Including big-scale activities ramps up the fun while increasing learning about important concepts. Children really learn what it means to make something stable as they try to balance their egg carton skyscraper on a big box. Kids are totally engaged when they can use their whole bodies, rather than just their hands.
BIG is powerful for children. When we help kids think BIG, it helps them become BIG by expanding their sense of what’s possible.
Q: How did your own classroom of four- and five-year-olds inform the activities in Thinking BIG, Learning BIG?
All the topics in Thinking BIG, Learning BIG grew out of the children’s interests. On a rainy day, a child’s question, “Why do I have to wear a rain jacket?” led to an exploration of what is waterproof, and to a bigger investigation of rain. Children’s questions about wind on a stormy day led to explorations of the different ways they could make air move, which became the basis of a chapter on wind.
The book ideas are all classroom-tested. The children gave instant feedback. My aha realization of the power of BIG the day I saw how engaged the children were creating a giant spider web compared with making small yarn spiders. Attaching tape to the string framework of the giant web on the school patio with my teaching assistant, Tim, was far more interesting than wrapping yarn in a ball to make a spider body. Yes, the children wanted to have a completed spider, but they quickly went back to build the web which one child said was “big enough to catch bad guys.” They began testing its stickiness by adding bits of grass and leaves. They wondered if any insects would get caught in their web. They decided they should make some flies out of construction paper. Their ideas grew and grew.
It was clear that big-scale activities boosted learning. When we explored earthworms, for example, children were fascinated to observe the worms scrunch up and then stretch out along the length of a plastic rain gutter. But it was hard for the children to see the individual segments in the worms. So we suggested they build a giant worm out of paper lunch bags stuffed with newspaper. “I see the parts!” one child said.
We also use the big scale in reverse with abstract concepts like outer space and inventions. Here, the challenge is to make a big topic more child-sized and approachable. We can’t take a fieldtrip in a real spaceship but we can turn our sandbox into the moon and build moon rovers and Mission Control and experiment with how to make craters in pretend moon dust. To explore inventions we learned about Band-Aids and invited children to try different materials to create their own bandages.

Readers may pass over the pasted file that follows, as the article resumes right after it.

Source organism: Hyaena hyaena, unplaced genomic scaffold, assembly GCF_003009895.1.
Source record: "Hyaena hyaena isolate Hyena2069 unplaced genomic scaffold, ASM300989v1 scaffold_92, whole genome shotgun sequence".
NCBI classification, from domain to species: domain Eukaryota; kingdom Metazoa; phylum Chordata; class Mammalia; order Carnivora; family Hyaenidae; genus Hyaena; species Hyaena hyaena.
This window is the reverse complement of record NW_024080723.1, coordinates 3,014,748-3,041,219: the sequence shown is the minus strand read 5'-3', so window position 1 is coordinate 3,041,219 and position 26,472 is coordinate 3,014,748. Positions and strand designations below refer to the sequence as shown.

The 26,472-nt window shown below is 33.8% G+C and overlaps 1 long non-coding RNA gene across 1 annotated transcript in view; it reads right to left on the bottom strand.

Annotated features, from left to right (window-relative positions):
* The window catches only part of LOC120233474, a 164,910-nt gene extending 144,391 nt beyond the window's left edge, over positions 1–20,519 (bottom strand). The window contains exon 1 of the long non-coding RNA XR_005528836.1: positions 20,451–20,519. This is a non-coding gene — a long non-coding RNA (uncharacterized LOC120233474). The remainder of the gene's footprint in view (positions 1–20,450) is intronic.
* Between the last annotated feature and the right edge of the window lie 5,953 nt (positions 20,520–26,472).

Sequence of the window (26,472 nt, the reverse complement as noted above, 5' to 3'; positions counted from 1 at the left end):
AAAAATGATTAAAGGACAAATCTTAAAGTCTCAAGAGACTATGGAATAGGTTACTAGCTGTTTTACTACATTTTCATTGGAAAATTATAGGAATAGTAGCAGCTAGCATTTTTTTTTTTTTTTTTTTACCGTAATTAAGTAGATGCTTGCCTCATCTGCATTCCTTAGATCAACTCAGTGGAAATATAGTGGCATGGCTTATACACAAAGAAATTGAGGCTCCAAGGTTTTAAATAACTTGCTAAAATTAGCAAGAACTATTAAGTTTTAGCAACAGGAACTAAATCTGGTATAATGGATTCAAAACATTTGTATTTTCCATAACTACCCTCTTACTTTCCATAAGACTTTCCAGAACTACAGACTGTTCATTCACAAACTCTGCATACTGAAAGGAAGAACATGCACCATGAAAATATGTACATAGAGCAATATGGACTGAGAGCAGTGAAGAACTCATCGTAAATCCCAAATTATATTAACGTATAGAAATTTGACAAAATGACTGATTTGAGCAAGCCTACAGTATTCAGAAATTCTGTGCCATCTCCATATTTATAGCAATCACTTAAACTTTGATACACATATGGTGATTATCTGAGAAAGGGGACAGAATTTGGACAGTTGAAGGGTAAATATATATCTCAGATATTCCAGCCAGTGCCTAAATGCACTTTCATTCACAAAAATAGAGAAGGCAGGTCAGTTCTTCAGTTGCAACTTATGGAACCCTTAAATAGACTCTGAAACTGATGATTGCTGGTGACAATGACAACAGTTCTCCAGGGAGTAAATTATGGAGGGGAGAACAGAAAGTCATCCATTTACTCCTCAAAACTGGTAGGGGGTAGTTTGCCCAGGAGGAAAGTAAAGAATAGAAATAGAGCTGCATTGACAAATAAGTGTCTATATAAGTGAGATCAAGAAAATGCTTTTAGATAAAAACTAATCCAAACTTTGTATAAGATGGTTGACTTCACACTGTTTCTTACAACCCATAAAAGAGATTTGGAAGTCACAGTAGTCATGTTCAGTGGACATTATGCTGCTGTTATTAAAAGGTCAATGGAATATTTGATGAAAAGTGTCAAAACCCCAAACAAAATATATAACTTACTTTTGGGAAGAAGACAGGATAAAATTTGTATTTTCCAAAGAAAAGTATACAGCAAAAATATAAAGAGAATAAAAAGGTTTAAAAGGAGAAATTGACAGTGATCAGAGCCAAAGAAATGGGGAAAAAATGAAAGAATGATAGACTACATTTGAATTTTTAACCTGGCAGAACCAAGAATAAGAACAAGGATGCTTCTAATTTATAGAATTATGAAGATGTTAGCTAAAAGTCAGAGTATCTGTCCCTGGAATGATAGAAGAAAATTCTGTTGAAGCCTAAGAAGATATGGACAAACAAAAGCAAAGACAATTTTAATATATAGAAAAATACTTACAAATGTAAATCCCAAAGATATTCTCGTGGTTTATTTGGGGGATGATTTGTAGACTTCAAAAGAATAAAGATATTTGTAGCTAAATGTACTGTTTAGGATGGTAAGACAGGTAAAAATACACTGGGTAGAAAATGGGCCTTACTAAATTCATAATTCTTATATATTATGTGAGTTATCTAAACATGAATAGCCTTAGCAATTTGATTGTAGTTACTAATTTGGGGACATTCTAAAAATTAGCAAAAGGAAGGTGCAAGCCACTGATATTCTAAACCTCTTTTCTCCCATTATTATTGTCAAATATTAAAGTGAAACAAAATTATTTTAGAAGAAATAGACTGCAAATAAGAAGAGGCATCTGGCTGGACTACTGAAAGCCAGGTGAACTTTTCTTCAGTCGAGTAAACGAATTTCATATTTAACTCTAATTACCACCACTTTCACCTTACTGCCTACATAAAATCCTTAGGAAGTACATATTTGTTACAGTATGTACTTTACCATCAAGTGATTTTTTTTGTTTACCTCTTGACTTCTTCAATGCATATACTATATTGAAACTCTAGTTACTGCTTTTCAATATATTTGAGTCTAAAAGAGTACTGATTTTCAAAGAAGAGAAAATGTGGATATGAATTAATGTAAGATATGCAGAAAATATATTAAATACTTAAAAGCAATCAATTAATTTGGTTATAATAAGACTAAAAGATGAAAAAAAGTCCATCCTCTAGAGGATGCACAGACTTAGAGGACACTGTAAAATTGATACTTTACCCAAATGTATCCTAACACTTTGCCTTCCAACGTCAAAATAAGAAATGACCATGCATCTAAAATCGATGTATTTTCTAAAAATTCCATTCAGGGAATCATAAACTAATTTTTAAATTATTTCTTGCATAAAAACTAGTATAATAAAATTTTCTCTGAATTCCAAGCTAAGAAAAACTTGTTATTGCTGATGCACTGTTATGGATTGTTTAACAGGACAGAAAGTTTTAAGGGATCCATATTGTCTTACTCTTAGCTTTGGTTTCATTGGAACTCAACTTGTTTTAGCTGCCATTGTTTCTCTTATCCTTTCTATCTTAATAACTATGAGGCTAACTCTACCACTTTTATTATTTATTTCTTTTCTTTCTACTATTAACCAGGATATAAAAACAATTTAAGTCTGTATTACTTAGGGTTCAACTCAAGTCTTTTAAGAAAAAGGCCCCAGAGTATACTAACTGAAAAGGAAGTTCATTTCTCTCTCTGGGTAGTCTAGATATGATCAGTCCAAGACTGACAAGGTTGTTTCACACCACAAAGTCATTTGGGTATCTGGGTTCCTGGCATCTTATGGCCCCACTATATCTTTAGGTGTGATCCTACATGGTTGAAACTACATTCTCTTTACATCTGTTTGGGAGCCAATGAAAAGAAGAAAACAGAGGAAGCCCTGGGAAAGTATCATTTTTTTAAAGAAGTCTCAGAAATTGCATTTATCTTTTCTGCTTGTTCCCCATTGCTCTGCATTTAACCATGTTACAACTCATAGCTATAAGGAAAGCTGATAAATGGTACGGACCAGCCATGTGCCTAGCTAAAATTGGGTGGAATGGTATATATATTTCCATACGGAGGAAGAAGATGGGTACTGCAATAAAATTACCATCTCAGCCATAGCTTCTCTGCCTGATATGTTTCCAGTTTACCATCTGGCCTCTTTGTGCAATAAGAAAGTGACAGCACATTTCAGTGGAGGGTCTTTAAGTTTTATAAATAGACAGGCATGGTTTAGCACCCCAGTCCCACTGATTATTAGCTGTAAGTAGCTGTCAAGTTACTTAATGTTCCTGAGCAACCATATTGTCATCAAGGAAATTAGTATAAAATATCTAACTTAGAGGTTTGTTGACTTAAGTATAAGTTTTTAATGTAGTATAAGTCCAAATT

Q: Why is science an important aspect of the preschool curriculum? What do children gain from learning scientific concepts at an early age?
Science explorations tap into children’s sense of wonder about the natural world. They love playing with water and discovering how it pours, how it flows through tubes and pipes, and how it drips from an eye dropper. Children are excited to experiment with creating wind by blowing through straws and waving cardboard. They roll toy cars down ramps over and over, experimenting with making the ramps higher and longer. Their scientific discoveries are embedded in play.
This focused play develops important skills. Through exploring science topics children get experience observing the natural world, asking questions and figuring out how they might find answers to their questions. They also practice describing what they observe and recording observations in charts, graphs and journals. They look for patterns and develop explanations. This process of scientific inquiry lays the foundation for original, high-level thinking and life-long learning.
Q: What ways can families incorporate the ideas in Thinking BIG, Learning BIG into the home? How does exploring the concepts in the book at home benefit children?
Thinking BIG, Learning BIG launches families on a path of fun, approachable ways to develop an attitude of inquiry and exploration. When families notice a child’s fascination with ice cubes in a glass of water they can ask, “What do you notice about the ice?” When a rainy day cancels plans to go to the park, families might take time to go for a walk in the rain and observe the rain running down the gutter. They might make a rain gauge to see how much it rains and make predictions about when it will stop raining, just like a meteorologist does. Or more simply, they can give their child a funnel and cup to explore water in the kitchen sink or bathtub and discover how it flows.
Other ideas families can use at home:
* Ask leading questions: One of the main way families help children learn is through conversation. Each activity in the book includes suggestions for discussion starters that will get children thinking and talking such as, “What was something surprising you saw or heard outside in the rain?” and “What do you think it would feel like to have as many legs as a spider?” To get started asking open-ended questions try, “What do you think would happen if…?” and “What can you tell me about…?”
* Don’t hesitate to use big words: Just as children love learning the names of dinosaurs, they are happy to learn that an architect is a person who designs buildings and the outside of a building is called the exterior. Numerous studies have shown that vocabulary is essential to building reading comprehension. Specific words empower children to speak, read and write precisely. When introducing a new word, it’s helpful to clap out the syllables so children can hear each part: “ab-do-men.”